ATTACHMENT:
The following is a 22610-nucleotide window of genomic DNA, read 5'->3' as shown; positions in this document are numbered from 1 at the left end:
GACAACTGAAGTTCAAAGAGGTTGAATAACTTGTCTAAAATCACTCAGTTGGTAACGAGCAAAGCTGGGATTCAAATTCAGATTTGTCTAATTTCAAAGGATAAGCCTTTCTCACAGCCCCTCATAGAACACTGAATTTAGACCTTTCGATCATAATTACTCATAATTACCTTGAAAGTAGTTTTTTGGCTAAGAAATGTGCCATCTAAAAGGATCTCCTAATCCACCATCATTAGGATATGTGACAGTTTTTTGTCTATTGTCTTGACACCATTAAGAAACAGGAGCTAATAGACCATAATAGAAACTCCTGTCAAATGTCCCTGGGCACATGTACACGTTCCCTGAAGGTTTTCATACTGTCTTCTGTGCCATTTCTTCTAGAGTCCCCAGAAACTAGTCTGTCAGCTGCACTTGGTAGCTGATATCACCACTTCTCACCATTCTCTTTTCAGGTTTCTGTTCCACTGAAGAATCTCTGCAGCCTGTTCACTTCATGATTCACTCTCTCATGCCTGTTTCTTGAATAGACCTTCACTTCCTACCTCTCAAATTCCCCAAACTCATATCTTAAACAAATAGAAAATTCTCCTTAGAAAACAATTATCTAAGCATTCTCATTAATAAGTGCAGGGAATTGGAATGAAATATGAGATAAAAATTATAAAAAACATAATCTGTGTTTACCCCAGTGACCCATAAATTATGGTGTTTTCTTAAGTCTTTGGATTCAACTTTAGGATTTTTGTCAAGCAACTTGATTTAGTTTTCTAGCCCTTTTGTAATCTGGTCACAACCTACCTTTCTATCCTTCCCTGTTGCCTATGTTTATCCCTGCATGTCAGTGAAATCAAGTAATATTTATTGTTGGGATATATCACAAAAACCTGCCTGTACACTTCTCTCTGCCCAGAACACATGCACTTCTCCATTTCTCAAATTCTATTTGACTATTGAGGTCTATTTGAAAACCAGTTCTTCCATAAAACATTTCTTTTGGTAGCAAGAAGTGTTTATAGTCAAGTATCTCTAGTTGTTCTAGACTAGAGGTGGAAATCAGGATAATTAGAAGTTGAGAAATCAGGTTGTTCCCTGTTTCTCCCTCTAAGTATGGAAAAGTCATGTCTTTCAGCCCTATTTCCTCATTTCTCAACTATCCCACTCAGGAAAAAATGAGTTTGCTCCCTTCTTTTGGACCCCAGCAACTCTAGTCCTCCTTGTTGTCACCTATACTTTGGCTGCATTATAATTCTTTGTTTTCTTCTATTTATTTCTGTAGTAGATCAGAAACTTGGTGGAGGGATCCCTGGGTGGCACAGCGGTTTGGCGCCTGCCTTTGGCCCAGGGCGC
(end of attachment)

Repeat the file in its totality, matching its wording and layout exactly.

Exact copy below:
The following is a 22610-nucleotide window of genomic DNA, read 5'->3' as shown; positions in this document are numbered from 1 at the left end:
GACAACTGAAGTTCAAAGAGGTTGAATAACTTGTCTAAAATCACTCAGTTGGTAACGAGCAAAGCTGGGATTCAAATTCAGATTTGTCTAATTTCAAAGGATAAGCCTTTCTCACAGCCCCTCATAGAACACTGAATTTAGACCTTTCGATCATAATTACTCATAATTACCTTGAAAGTAGTTTTTTGGCTAAGAAATGTGCCATCTAAAAGGATCTCCTAATCCACCATCATTAGGATATGTGACAGTTTTTTGTCTATTGTCTTGACACCATTAAGAAACAGGAGCTAATAGACCATAATAGAAACTCCTGTCAAATGTCCCTGGGCACATGTACACGTTCCCTGAAGGTTTTCATACTGTCTTCTGTGCCATTTCTTCTAGAGTCCCCAGAAACTAGTCTGTCAGCTGCACTTGGTAGCTGATATCACCACTTCTCACCATTCTCTTTTCAGGTTTCTGTTCCACTGAAGAATCTCTGCAGCCTGTTCACTTCATGATTCACTCTCTCATGCCTGTTTCTTGAATAGACCTTCACTTCCTACCTCTCAAATTCCCCAAACTCATATCTTAAACAAATAGAAAATTCTCCTTAGAAAACAATTATCTAAGCATTCTCATTAATAAGTGCAGGGAATTGGAATGAAATATGAGATAAAAATTATAAAAAACATAATCTGTGTTTACCCCAGTGACCCATAAATTATGGTGTTTTCTTAAGTCTTTGGATTCAACTTTAGGATTTTTGTCAAGCAACTTGATTTAGTTTTCTAGCCCTTTTGTAATCTGGTCACAACCTACCTTTCTATCCTTCCCTGTTGCCTATGTTTATCCCTGCATGTCAGTGAAATCAAGTAATATTTATTGTTGGGATATATCACAAAAACCTGCCTGTACACTTCTCTCTGCCCAGAACACATGCACTTCTCCATTTCTCAAATTCTATTTGACTATTGAGGTCTATTTGAAAACCAGTTCTTCCATAAAACATTTCTTTTGGTAGCAAGAAGTGTTTATAGTCAAGTATCTCTAGTTGTTCTAGACTAGAGGTGGAAATCAGGATAATTAGAAGTTGAGAAATCAGGTTGTTCCCTGTTTCTCCCTCTAAGTATGGAAAAGTCATGTCTTTCAGCCCTATTTCCTCATTTCTCAACTATCCCACTCAGGAAAAAATGAGTTTGCTCCCTTCTTTTGGACCCCAGCAACTCTAGTCCTCCTTGTTGTCACCTATACTTTGGCTGCATTATAATTCTTTGTTTTCTTCTATTTATTTCTGTAGTAGATCAGAAACTTGGTGGAGGGATCCCTGGGTGGCACAGCGGTTTGGCGCCTGCCTTTGGCCCAGGGCGC